Fig. 1. Lateral chest radiograph shows small bilateral pleural effusions. Enlarged cardiac silhouette with abnormal bands of density noted anterior to the heart (between arrows). Of note, this band of density consists of a central soft tissue sandwiched by lucent stripes.
Fig. 2. Sagital CT image of the same patient correlates well with lateral radiograph in Fig. 1. It shows that the 'sandwich' seen anterior to the heart represents pericardial effusion (star) bounded by epicardial and pericardial fat.
- Pericardial effusion can be transudate or exudate (pus, blood, infection)
- Symptoms depend on the size and rate of accumulation of effusion
- Chest radiography is not diagnostic of pericardial effusion in most cases
- CT and MRI used to assess size and extent of pericardial effusion
- Measurement of pericardial effusion by CT/MRI tends to be larger than in echocardiography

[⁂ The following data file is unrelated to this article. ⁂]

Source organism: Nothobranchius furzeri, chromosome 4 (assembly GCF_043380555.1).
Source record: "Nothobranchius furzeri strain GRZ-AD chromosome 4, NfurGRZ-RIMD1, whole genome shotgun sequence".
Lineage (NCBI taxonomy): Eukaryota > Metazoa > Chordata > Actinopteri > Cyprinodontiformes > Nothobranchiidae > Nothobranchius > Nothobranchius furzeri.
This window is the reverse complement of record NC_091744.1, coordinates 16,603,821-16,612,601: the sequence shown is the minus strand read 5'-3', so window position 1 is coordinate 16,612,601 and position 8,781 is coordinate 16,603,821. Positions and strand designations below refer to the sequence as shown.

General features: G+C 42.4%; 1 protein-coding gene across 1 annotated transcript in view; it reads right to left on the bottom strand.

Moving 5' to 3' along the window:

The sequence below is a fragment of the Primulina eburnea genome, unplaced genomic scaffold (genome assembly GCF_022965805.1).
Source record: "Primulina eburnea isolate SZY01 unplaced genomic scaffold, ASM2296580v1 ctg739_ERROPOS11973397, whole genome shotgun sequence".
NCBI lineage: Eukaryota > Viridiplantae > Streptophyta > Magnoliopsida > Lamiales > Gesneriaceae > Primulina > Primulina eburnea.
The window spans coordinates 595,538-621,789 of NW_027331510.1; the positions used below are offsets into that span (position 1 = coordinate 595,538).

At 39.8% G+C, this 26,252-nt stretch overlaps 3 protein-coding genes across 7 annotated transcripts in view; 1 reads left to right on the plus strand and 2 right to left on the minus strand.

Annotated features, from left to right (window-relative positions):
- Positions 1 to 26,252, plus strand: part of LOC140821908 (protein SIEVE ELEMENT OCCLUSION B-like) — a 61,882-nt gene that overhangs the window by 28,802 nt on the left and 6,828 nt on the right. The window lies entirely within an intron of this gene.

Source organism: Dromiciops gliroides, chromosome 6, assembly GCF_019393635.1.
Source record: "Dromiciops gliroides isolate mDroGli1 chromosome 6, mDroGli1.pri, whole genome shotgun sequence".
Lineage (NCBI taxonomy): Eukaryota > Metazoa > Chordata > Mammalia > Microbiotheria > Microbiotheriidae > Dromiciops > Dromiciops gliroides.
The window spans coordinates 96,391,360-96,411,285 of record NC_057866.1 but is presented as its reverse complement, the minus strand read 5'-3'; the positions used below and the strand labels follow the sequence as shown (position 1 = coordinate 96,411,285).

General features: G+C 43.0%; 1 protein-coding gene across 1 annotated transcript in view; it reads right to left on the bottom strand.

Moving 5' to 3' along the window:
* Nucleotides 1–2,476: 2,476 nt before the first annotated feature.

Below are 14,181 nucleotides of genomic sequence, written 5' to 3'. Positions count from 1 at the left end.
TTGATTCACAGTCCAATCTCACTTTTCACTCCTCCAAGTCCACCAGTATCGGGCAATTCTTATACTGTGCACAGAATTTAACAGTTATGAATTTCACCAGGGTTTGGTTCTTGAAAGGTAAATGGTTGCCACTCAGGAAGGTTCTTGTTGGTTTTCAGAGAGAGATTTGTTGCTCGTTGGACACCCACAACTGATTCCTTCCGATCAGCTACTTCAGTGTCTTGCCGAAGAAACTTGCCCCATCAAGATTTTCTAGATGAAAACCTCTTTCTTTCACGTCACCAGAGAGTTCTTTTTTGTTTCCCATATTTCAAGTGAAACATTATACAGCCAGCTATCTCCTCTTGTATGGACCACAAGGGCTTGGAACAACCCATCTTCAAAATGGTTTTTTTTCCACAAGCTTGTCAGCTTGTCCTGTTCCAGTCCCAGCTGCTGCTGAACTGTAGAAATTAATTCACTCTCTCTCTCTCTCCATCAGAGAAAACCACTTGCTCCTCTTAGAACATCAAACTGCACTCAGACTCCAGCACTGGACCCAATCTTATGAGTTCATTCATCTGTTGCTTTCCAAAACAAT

All four signs are sensitive (71-100%) but not specific (12-46%).
- Enlarged cardiac silhouette with sharp margin, "water bottle" silhouette
- Pericardial fat stripe (separation of pericardial layers)
- Predominantly left-sided pleural effusion
- Increased transverse cardiac diameter compared with previous radiograph
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1. Eisenberg MJ, et al. Diagnostic value of chest radiography for pericardial effusion. J Am Coll Cardiol 1993; 22:588-593
2. Guidelines on the Diagnosis and Management of Pericardial Diseases of the European Society of Cardiology. Eur Heart J 2004; 25:587-610